Friday, July 19, 2019

The Life Of Edgar Allen Poe :: essays research papers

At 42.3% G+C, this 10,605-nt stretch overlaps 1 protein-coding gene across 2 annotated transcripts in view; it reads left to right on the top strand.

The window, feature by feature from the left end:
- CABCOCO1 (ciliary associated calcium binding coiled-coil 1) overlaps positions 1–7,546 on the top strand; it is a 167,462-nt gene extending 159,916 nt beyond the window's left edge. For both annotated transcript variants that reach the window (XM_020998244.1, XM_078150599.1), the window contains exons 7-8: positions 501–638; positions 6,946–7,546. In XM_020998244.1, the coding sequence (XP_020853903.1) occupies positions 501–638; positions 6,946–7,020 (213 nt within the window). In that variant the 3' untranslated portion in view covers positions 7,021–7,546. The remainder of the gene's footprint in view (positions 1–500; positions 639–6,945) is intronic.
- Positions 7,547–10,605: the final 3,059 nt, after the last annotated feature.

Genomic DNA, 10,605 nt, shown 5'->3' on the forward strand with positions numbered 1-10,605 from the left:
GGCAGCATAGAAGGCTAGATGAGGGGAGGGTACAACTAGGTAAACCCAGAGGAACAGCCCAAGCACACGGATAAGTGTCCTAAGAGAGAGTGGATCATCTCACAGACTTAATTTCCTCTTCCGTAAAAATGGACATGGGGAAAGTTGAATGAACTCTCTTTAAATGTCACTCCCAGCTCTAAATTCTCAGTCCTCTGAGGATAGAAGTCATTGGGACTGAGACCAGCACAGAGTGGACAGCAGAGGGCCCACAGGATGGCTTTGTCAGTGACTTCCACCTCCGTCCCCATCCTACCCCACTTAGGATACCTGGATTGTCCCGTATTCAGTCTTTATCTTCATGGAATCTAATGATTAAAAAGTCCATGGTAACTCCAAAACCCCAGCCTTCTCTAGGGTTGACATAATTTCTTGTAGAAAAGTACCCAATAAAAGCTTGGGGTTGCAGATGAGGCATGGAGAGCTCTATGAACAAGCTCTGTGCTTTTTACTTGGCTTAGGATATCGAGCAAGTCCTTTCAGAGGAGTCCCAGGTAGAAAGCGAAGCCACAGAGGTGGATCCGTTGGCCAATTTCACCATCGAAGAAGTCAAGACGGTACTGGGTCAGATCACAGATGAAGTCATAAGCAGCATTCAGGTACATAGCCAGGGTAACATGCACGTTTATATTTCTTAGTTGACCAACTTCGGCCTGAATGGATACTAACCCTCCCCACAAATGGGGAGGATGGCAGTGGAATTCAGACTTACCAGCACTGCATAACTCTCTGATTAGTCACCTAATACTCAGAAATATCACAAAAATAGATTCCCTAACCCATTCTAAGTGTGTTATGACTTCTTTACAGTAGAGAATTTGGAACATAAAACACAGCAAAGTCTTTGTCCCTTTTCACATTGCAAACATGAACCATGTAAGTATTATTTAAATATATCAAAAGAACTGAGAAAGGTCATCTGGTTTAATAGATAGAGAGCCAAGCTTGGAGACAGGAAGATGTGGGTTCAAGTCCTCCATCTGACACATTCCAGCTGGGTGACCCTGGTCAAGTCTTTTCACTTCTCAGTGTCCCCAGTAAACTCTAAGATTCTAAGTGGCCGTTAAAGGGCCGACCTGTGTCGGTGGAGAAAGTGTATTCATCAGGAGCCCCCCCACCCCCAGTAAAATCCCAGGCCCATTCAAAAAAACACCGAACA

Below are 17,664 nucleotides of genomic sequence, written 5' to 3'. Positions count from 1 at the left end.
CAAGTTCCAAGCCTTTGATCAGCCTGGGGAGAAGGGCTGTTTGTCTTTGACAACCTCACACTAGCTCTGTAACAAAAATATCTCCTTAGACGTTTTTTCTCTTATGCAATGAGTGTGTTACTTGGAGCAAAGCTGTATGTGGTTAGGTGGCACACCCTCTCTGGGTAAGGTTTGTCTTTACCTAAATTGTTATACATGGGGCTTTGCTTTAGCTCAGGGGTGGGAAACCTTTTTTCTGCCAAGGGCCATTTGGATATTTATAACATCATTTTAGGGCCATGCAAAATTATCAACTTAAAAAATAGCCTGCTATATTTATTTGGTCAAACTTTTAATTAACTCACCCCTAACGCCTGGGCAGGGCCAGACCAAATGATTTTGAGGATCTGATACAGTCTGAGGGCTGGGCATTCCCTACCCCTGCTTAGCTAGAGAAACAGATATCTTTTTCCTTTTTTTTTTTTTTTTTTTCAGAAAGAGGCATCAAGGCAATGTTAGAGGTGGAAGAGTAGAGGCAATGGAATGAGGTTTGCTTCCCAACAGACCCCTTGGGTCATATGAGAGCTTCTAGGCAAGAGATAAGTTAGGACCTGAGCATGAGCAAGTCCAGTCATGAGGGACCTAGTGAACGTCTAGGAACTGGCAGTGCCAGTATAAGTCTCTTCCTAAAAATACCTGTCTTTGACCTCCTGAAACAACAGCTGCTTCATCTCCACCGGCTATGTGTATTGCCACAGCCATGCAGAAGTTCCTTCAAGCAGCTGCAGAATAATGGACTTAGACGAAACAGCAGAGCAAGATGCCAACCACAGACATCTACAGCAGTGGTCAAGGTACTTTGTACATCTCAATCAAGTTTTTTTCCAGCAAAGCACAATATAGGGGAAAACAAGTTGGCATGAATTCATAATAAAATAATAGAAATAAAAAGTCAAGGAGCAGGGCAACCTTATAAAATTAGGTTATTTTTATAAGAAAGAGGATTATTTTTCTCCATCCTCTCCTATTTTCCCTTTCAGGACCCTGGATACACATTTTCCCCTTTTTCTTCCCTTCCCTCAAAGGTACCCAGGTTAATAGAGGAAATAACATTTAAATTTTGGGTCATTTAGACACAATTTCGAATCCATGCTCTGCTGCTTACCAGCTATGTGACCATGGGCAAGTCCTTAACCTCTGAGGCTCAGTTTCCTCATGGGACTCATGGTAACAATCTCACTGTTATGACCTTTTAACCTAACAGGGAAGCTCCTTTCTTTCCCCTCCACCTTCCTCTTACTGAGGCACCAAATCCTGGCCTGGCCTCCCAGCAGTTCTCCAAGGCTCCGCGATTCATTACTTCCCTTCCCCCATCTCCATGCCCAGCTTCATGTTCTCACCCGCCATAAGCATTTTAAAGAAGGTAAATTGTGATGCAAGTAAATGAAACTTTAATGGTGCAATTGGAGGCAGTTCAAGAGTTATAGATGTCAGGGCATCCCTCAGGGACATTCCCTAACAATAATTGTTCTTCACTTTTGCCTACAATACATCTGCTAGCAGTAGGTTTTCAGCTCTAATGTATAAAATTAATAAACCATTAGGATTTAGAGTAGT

The Life of Edgar Allen Poe Edgar Allen Poe, the greatest American teller of mystery and suspense tales in the 19th century was a tormented artist. He struggled to become the accomplished author he is known as today. Poe is now acclaimed as one of America's greatest writers, but in his own unhappy lifetime, he struggled to make ends meet. When he was 17, Poe entered the University of Virginia. Allan, his step father, gave Poe only a small allowance, and the young man soon began owing money. He gambled and ran into greater debt. By the end of the year he owed 2,500 dollars. He was nervous and unstable, and he began to drink. Despite his frequenting liquor, he could never hold it well. He would easily become ill from the alcohol. Allan angrily withdrew Poe from school, and a few months later Poe left home. For the next four years Poe struggled to earn a living as a writer. He returned to Mrs. Clemm's home and submitted stories to magazines. His first success came in 1833, when he entered a short-story contest and won a prize of 50 dollars for the story "MS. Found in a Bottle." By 1835 he was the editor of the Southern Literary Messenger. He married his cousin Virginia, who was only 13, and Mrs. Clemm stayed with the couple. The Poes had no children. This success would not last. Poe's stories, poems, and criticism in the magazine, The Southern Literary Messenger soon attracted attention, and he looked for wider opportunities, not a good choice. From 1837 to 1839 he tried free-lance writing in New York City and Philadelphia but earned very little. Again he tried editing. His work was praised, but he was still paid little. His efforts to organize his own magazine were unsuccessful. For the next two years he turned again to free-lance writing.

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